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    Delegates attending the Trans-Pacific Partnership(TPP) talks hold a press conference )ctober 5, 2012 in Atlanta, Georgia

    TPP to Divert Trade from China, South Asia, Benefitting US, Japan

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    Bill Rosenberg, policy director at New Zealand Council of Trade Unions, said that there will be diversion of trade from outside the TPP area (such as from China, South Asia) as countries like Vietnam and Malaysia buy materials from within the TPP region rather than elsewhere.

    MOSCOW (Sputnik), Anastasia Levchenko — The Trans-Pacific Partnership (TPP) free trade deal will divert trade from countries outside the TPP zone, mainly China and South Asia, to favor the United States and Japan, a director for the New Zealand Council of Trade Unions told Sputnik.

    On Monday, representatives of 12 Pacific Rim countries, including the United States and Japan as the prime movers, concluded the TPP free trade agreement. The deal, awaiting ratification by its member states, aims to deregulate trade between the United States and countries of the Pacific region. New Zealand is a part of the agreement.

    "There will be diversion of trade from outside the TPP area (such as from China, South Asia) as countries like Vietnam and Malaysia buy materials from within the TPP region rather than elsewhere," Bill Rosenberg, policy director at New Zealand Council of Trade Unions, told Sputnik.

    Removal of tariffs and government oversight even on sensitive industries, such as pharmaceuticals, will increase prices of medicines and in general goods and services that contain copyrighted or patented material, Rosenberg explained.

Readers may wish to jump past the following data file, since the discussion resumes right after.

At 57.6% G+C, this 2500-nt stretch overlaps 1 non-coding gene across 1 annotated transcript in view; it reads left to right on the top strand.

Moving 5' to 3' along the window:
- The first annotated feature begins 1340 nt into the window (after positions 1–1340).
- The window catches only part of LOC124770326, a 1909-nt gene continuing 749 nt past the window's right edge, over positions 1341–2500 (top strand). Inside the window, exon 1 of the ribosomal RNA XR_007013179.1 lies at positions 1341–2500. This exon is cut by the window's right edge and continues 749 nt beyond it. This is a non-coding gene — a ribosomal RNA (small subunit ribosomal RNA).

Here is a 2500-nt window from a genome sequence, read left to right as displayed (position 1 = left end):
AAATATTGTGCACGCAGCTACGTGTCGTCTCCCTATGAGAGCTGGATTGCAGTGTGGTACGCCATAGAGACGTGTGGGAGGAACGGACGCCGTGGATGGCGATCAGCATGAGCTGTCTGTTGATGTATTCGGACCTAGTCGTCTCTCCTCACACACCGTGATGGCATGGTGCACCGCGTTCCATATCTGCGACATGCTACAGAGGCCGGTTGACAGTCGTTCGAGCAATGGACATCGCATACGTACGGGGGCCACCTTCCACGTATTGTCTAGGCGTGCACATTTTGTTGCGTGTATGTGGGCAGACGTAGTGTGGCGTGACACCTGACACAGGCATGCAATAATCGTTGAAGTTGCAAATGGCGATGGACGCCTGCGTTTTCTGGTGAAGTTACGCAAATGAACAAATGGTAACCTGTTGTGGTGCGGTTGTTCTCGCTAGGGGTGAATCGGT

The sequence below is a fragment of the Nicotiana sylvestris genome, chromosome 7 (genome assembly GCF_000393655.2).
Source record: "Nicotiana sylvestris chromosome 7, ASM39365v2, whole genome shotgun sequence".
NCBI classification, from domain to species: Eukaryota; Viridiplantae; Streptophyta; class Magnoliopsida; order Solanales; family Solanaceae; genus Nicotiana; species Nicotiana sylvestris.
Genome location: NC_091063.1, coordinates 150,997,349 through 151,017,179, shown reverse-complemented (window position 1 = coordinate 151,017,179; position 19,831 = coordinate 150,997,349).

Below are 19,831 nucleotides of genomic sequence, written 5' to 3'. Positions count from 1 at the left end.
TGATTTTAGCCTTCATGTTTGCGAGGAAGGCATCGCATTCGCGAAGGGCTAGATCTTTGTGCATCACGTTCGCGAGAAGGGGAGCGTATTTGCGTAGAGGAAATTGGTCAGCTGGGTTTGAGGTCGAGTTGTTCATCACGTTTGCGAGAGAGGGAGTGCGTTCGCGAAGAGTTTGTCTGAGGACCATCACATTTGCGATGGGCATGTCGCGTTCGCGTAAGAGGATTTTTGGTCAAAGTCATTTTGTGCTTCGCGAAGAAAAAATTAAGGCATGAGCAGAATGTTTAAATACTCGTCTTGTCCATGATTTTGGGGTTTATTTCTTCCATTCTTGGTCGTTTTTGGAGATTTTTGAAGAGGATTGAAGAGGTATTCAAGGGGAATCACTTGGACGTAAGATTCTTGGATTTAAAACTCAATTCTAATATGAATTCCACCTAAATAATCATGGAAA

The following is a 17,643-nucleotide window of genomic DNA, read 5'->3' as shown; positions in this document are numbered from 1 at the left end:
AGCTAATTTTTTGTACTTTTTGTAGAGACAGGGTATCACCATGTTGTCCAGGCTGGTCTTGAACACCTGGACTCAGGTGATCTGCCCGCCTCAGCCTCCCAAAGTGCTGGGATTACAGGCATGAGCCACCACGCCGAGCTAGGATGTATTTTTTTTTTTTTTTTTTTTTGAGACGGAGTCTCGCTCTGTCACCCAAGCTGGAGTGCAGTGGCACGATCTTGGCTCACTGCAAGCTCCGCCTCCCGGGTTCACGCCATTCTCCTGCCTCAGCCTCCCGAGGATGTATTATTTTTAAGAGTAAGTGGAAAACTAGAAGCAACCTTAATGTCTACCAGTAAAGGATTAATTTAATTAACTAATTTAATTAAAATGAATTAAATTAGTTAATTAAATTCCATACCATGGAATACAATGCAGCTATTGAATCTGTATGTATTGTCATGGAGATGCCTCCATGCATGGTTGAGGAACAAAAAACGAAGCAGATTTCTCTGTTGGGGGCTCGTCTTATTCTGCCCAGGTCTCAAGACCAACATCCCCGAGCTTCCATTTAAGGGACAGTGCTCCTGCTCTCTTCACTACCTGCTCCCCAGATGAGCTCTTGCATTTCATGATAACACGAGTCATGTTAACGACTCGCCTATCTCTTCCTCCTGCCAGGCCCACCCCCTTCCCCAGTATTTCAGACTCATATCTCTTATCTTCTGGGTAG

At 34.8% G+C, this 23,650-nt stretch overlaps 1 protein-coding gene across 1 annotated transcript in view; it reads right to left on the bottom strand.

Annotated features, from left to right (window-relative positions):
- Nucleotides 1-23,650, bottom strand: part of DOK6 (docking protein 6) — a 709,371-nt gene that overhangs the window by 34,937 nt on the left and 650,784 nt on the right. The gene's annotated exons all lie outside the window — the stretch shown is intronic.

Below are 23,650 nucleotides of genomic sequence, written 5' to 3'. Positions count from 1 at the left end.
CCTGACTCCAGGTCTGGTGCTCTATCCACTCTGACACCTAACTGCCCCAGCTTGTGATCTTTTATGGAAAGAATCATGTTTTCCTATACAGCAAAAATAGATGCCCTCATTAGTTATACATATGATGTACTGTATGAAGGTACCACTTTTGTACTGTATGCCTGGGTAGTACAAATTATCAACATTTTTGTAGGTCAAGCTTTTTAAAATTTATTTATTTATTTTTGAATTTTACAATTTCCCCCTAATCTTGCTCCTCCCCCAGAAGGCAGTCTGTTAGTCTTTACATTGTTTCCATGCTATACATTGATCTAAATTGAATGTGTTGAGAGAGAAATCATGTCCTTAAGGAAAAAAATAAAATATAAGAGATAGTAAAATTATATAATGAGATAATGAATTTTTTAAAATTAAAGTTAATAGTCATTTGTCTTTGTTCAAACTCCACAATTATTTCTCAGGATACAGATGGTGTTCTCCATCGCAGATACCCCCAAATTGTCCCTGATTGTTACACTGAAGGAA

Therefore, these goods "will increasingly become parts of supply chains controlled in a few countries such as the US and Japan, with an excessive share of the profits flowing to their corporations," he said.

    After years of secret negotiations, the TPP agreement, if ratified, will introduce tariff free trade between the United States, Japan, Australia, Brunei, Canada, Chile, Malaysia, Mexico, New Zealand, Peru, Singapore, and Vietnam. The agreement encompasses a territory representing approximately 40 percent of global gross domestic product.

    There has been considerable opposition to TPP from international organizations and parliamentarians, who have criticized the deal’s secrecy during negotiations, its apparent favoring of multinational corporations and the exclusion of BRICS countries.


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    Trans-Pacific Partnership (TPP), New Zealand Council of Trade Unions, Bill Rosenberg, New Zealand, United States
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